7. Dear Photograph

Courtesy of Dear Photograph 

"Take a picture of a picture, from the past, in the present." The premise of the website Dear Photograph isn't as confusing as it sounds. Contributors return to the place where they took an old photograph, picture in hand, and then take a new photo. The result is a poignant reminder to "take a picture, it'll last longer." Site founder Taylor Jones published a Dear Photograph book in 2012.

8. Noah K. Everyday

Courtesy of Noah K. Everyday 

A selfie a day won't keep the wrinkles away. But if you do it as long as photographer Noah Kalina—13 years and counting—you might actually appreciate growing older. (Watch him age 12.5 years in under eight minutes.)

Feeling camera-shy? Try documenting every day of someone else's life.

9. Humans of New York

Courtesy of Humans of New York

Who says New Yorkers are stand-offish? Photographer Brandon Stanton captures the people of the Big Apple with revealing portraits usually accompanied by a quote. Since launching HONY in 2010, Stanton has also photographed people in Iran and Boston. The Humans of New York book hits stores in October.

10. Young Me/Now Me, Back to the Future, and more

      

Courtesy of Less Human; More Being

If you thought your childhood photos were funny the first time around, try recreating them as an adult. Young Me/Now Me is one of many sites in which contributors submit new-old photos. We're not sure who started the trend, but Argentinian photographer Irina Werning's Back to the Future project does an especially great job replicating the look and feel of vintage photos.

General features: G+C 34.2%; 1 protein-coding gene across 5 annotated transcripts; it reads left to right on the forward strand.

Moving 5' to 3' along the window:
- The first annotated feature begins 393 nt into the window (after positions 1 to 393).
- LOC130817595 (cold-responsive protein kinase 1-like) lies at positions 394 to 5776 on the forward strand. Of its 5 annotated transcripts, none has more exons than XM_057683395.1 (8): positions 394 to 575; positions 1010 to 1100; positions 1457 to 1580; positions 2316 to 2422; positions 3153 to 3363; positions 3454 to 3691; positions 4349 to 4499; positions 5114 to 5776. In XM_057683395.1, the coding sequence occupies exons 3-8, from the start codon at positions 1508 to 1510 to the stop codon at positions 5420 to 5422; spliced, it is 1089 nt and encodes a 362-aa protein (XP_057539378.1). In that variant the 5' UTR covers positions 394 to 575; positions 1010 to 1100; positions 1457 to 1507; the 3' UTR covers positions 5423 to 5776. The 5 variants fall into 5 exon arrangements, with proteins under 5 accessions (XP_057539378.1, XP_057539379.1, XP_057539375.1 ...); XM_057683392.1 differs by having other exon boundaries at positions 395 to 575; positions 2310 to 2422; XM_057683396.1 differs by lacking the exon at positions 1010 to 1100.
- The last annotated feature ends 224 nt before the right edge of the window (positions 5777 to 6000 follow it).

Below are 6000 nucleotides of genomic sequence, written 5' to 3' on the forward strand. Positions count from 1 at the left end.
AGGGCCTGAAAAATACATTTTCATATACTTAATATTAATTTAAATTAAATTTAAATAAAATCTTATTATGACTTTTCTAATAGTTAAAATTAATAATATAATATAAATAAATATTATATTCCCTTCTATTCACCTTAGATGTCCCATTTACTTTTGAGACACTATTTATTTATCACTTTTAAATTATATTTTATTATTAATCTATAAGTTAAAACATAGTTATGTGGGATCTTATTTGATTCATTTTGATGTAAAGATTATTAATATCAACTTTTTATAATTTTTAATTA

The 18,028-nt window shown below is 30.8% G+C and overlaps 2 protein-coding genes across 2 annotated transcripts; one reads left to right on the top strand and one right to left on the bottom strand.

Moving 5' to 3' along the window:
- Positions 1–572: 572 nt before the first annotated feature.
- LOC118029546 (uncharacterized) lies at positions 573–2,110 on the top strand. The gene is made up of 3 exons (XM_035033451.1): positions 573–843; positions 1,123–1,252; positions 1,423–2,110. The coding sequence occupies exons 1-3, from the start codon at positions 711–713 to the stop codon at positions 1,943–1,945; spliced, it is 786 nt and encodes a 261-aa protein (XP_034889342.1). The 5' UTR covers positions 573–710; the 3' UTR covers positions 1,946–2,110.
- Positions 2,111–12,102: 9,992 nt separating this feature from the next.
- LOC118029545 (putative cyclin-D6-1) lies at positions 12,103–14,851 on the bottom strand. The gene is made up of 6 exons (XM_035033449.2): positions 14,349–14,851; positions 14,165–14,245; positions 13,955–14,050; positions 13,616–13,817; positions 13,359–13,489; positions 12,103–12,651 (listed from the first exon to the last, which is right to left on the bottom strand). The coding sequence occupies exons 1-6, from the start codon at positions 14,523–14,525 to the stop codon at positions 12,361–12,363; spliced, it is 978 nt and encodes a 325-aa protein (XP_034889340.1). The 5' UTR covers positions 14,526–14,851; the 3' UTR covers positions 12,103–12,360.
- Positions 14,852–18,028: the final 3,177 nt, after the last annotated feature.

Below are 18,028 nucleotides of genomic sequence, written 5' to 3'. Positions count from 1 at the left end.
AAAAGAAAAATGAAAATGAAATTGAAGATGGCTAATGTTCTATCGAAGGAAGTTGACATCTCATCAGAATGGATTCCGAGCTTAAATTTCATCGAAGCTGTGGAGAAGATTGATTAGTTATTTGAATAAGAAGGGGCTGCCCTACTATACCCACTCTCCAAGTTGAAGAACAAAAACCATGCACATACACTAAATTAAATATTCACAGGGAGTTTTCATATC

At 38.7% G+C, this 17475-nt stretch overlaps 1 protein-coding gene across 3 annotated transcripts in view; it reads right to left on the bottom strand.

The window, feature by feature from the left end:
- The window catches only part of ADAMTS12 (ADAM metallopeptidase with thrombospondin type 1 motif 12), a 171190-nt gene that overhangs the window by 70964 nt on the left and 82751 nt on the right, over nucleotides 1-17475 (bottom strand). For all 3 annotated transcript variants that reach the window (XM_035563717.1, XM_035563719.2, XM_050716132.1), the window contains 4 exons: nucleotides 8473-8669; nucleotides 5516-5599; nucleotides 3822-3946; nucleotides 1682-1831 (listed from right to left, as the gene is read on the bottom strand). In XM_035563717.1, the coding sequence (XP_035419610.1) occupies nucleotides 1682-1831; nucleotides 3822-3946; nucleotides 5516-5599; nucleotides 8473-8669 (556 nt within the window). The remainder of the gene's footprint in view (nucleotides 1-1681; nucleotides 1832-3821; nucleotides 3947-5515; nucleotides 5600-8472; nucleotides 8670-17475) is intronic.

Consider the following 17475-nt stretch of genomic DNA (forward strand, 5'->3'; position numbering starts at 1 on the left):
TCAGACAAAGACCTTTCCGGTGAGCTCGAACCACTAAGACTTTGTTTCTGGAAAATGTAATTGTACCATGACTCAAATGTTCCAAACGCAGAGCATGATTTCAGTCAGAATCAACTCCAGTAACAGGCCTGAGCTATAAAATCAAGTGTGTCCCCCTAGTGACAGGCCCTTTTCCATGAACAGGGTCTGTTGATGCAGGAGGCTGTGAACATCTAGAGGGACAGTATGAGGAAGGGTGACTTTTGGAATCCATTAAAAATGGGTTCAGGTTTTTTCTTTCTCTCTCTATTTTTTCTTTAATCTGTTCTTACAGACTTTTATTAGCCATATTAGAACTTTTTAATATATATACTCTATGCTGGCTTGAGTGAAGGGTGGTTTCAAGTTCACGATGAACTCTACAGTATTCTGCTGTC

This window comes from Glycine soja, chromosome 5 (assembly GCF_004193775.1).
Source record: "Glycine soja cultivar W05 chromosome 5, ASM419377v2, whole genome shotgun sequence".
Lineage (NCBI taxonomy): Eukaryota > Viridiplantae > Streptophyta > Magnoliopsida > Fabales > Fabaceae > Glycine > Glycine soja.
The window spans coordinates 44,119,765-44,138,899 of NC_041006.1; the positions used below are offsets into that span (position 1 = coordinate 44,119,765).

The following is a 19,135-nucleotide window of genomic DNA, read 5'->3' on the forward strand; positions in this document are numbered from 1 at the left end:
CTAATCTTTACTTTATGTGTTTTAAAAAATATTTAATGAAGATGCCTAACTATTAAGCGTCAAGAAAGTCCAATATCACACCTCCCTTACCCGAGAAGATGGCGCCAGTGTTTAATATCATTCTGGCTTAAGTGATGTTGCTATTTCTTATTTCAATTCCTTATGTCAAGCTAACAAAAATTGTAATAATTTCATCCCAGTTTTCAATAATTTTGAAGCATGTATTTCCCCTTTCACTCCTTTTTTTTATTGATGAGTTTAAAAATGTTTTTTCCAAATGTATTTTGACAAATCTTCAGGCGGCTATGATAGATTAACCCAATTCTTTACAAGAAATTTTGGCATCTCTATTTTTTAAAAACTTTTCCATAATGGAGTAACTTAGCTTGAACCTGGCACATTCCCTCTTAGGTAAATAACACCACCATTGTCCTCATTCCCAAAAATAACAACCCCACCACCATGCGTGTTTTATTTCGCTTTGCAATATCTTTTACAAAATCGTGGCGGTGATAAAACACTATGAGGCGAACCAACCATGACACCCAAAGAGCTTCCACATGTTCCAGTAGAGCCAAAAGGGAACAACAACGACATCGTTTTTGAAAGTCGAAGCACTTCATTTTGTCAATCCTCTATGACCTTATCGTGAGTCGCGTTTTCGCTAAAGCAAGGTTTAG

Courtesy of Back to the Future 
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What else deserves to be on this list?

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Art
5 Things You Might Not Know About Ansel Adams

You probably know Ansel Adams—who was born on February 20, 1902—as the man who helped promote the National Park Service through his magnificent photographs. But there was a lot more to the shutterbug than his iconic, black-and-white vistas. Here are five lesser-known facts about the celebrated photographer.

1. AN EARTHQUAKE LED TO HIS DISTINCTIVE NOSE.

Adams was a four-year-old tot when the 1906 San Francisco earthquake struck his hometown. Although the boy managed to escape injury during the quake itself, an aftershock threw him face-first into a garden wall, breaking his nose. According to a 1979 interview with TIME, Adams said that doctors told his parents that it would be best to fix the nose when the boy matured. He joked, "But of course I never did mature, so I still have the nose." The nose became Adams' most striking physical feature. His buddy Cedric Wright liked to refer to Adams' honker as his "earthquake nose.